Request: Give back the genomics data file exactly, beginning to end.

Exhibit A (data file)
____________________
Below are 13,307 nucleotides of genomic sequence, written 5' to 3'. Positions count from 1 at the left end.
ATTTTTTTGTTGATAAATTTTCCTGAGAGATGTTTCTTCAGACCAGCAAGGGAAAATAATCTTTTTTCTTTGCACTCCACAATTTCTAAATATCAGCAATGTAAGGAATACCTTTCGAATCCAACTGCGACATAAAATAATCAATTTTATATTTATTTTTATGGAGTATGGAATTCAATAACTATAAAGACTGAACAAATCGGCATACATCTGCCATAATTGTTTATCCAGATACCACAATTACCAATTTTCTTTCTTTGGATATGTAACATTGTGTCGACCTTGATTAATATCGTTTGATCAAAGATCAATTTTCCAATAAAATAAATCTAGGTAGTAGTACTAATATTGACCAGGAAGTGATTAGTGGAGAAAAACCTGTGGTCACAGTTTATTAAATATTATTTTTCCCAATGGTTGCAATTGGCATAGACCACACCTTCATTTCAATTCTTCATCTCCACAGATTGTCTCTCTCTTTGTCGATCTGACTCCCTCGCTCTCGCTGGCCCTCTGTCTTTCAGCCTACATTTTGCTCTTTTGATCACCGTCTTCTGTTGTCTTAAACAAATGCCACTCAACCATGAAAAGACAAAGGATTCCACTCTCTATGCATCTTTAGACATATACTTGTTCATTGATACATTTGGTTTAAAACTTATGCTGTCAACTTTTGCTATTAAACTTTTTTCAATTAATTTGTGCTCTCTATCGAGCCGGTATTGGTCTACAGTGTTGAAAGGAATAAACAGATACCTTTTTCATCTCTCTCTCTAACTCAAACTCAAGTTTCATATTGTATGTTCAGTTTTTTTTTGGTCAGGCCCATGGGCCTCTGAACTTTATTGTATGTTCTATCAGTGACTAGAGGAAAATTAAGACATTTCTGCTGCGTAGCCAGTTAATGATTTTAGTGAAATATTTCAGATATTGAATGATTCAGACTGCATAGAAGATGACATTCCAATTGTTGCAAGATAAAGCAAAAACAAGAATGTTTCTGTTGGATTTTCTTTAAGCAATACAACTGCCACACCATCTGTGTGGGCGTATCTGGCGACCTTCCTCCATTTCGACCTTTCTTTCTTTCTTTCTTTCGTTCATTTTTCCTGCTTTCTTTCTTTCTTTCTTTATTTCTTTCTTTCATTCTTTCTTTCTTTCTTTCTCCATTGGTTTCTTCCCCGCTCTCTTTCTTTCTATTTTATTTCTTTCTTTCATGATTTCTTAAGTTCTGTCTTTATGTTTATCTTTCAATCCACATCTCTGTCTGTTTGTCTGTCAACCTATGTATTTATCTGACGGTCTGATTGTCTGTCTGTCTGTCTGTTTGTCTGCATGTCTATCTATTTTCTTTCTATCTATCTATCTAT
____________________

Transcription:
Below are 13,307 nucleotides of genomic sequence, written 5' to 3'. Positions count from 1 at the left end.
ATTTTTTTGTTGATAAATTTTCCTGAGAGATGTTTCTTCAGACCAGCAAGGGAAAATAATCTTTTTTCTTTGCACTCCACAATTTCTAAATATCAGCAATGTAAGGAATACCTTTCGAATCCAACTGCGACATAAAATAATCAATTTTATATTTATTTTTATGGAGTATGGAATTCAATAACTATAAAGACTGAACAAATCGGCATACATCTGCCATAATTGTTTATCCAGATACCACAATTACCAATTTTCTTTCTTTGGATATGTAACATTGTGTCGACCTTGATTAATATCGTTTGATCAAAGATCAATTTTCCAATAAAATAAATCTAGGTAGTAGTACTAATATTGACCAGGAAGTGATTAGTGGAGAAAAACCTGTGGTCACAGTTTATTAAATATTATTTTTCCCAATGGTTGCAATTGGCATAGACCACACCTTCATTTCAATTCTTCATCTCCACAGATTGTCTCTCTCTTTGTCGATCTGACTCCCTCGCTCTCGCTGGCCCTCTGTCTTTCAGCCTACATTTTGCTCTTTTGATCACCGTCTTCTGTTGTCTTAAACAAATGCCACTCAACCATGAAAAGACAAAGGATTCCACTCTCTATGCATCTTTAGACATATACTTGTTCATTGATACATTTGGTTTAAAACTTATGCTGTCAACTTTTGCTATTAAACTTTTTTCAATTAATTTGTGCTCTCTATCGAGCCGGTATTGGTCTACAGTGTTGAAAGGAATAAACAGATACCTTTTTCATCTCTCTCTCTAACTCAAACTCAAGTTTCATATTGTATGTTCAGTTTTTTTTTGGTCAGGCCCATGGGCCTCTGAACTTTATTGTATGTTCTATCAGTGACTAGAGGAAAATTAAGACATTTCTGCTGCGTAGCCAGTTAATGATTTTAGTGAAATATTTCAGATATTGAATGATTCAGACTGCATAGAAGATGACATTCCAATTGTTGCAAGATAAAGCAAAAACAAGAATGTTTCTGTTGGATTTTCTTTAAGCAATACAACTGCCACACCATCTGTGTGGGCGTATCTGGCGACCTTCCTCCATTTCGACCTTTCTTTCTTTCTTTCTTTCGTTCATTTTTCCTGCTTTCTTTCTTTCTTTCTTTATTTCTTTCTTTCATTCTTTCTTTCTTTCTTTCTCCATTGGTTTCTTCCCCGCTCTCTTTCTTTCTATTTTATTTCTTTCTTTCATGATTTCTTAAGTTCTGTCTTTATGTTTATCTTTCAATCCACATCTCTGTCTGTTTGTCTGTCAACCTATGTATTTATCTGACGGTCTGATTGTCTGTCTGTCTGTCTGTTTGTCTGCATGTCTATCTATTTTCTTTCTATCTATCTATCTAT